Which is more important, fees or performance?
‘Nod continuously while pretending to take notes,’ comedian Sarah Cooper recommends as one of her 10 tricks to appear smart during meetings. Other tactics include occasionally chiming in with ‘Guys, guys, can we take a step back here?’ or asking the presenter ‘Will this scale?’ no matter what the topic is.
‘Will this scale’ is corporate mumbo-jumbo. But knowing how the cost of running a service changes relative to its popularity can tell you a lot about how a service provider treats its customers. We’ll come back to this idea of ‘scalability’ and how it relates to your investment performance in a moment.
After investing in a fund, just two things determine your return. The first is how the stocks within the fund perform while you’re invested, and the second is how much the fund manager charges in fees. That’s it.
Any manager telling you to focus exclusively on performance, however, should instantly pique your scepticism. They’re probably playing on something known as recency bias: our tendency to overemphasise recent events when considering what the future will look like. ‘Don’t stress over our 2% management fee,’ is the typical pitch, ‘our fund returned 15% last year.’
The antidote to this sales gimmick is to reflect on what statisticians call ‘performance persistence.’
Research by S&P Global looked at the performance of Australian actively managed funds between 2015 and 2020. Only 14% stayed in the top quartile three years in a row, and that figure fell to just 1% over five years.
Without turning this into a symphony of horn-tooting, we’re proud to say that over the past five years, the InvestSmart Conservative, Balanced and Growth portfolios beat 91%, 90%, and 87% of their peers respectively.
Still, fixating on performance – particularly short-term performance of 1–3 years – is likely to get you into trouble. There will always be periods – sometimes months, sometimes years – where returns disappoint.
Performance matters, fees matter more
Collectively, fund managers are too large to avoid buying the biggest stocks – they account for 61% of the invested capital on the ASX. If a fund owns, say, 40–100 large stocks, then the fund starts to look a lot like the market.
Fund managers are effectively buying and selling from each other, making one manager’s outperformance another manager’s underperformance. The average investor in those funds, then, will get close to the market’s average return – minus the fund manager’s fees.
Theory matches reality. We ran the numbers across 8,499 Australian funds for the five years to May: as a group, the funds underperformed their benchmarks by an average of 1.4%. Their fees averaged 1.6%. Given enough time, most fund managers will underperform the market by roughly the cost of their fees.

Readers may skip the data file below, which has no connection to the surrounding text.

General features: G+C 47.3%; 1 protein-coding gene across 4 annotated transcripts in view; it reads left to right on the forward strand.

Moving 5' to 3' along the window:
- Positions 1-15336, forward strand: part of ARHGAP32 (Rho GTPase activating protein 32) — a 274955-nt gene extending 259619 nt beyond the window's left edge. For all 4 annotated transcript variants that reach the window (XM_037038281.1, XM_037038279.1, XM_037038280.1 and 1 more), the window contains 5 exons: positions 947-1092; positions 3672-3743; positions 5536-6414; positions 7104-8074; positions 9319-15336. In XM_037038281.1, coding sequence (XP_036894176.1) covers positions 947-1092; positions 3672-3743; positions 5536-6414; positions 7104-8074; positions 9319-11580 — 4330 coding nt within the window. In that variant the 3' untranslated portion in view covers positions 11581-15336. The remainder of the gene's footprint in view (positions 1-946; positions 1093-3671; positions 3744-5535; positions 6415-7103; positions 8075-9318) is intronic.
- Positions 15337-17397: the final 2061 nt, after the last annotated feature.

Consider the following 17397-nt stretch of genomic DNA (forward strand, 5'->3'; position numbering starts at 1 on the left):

Management fees may seem trivial – typically ranging from around 0.5% to 2.0% a year – but over long periods they can take a huge bite out of your wealth. The magic of compounding works on costs too.
Let's say you have 30 years to invest $100,000 and will earn 8% a year over that time. Paying your fund manager 2.0% would leave you with $574,000 at the end of that period compared to $875,000 if the fee had only been 0.5% – that 1.5% difference at the start blew out to an extra 50% in retirement savings by the end.
Fund managers tend to come in one of two varieties: those who labour to charge you more fees, and those who strive to charge you less. We are fiercely the latter.
The fact is, nothing scales like money. A fund manager’s operating costs don’t grow at the same rate as funds under management. Running a billion-dollar fund doesn’t need 1,000 times as many employees as running a million-dollar fund. Costs are mostly fixed.
InvestSMART is a case in point: between March 2018 and March 2020, our funds under management doubled to $137m, but the business’s annual operating costs declined 8% during that time.
Fund managers who charge a percentage of what you invest become wildly profitable when funds under management grow faster than expenses. That’s why percentage-based fees are so seductive.
Nonetheless, last year we decided to cap our management fee at $451 a year no matter how much you invest. We’re the only Australian manager who does so. Our philosophy is that if our expenses aren’t ballooning, neither should yours.
When you can grow your investments without growing your costs, the results are dramatic. In our $100,000 for 30 years scenario above, a capped fee of $451 would lead to a final pot of $955,000 – an extra $381,000 worth of retirement cocktails compared to the 2.0% fee funds, and $80,000 more than even the 0.5% funds.
Our hunch is that putting more money in your pocket creates a sustainable future for our business too. Management fees never seem like a big deal in any one year, but they’re almost the only thing that matters over the long term.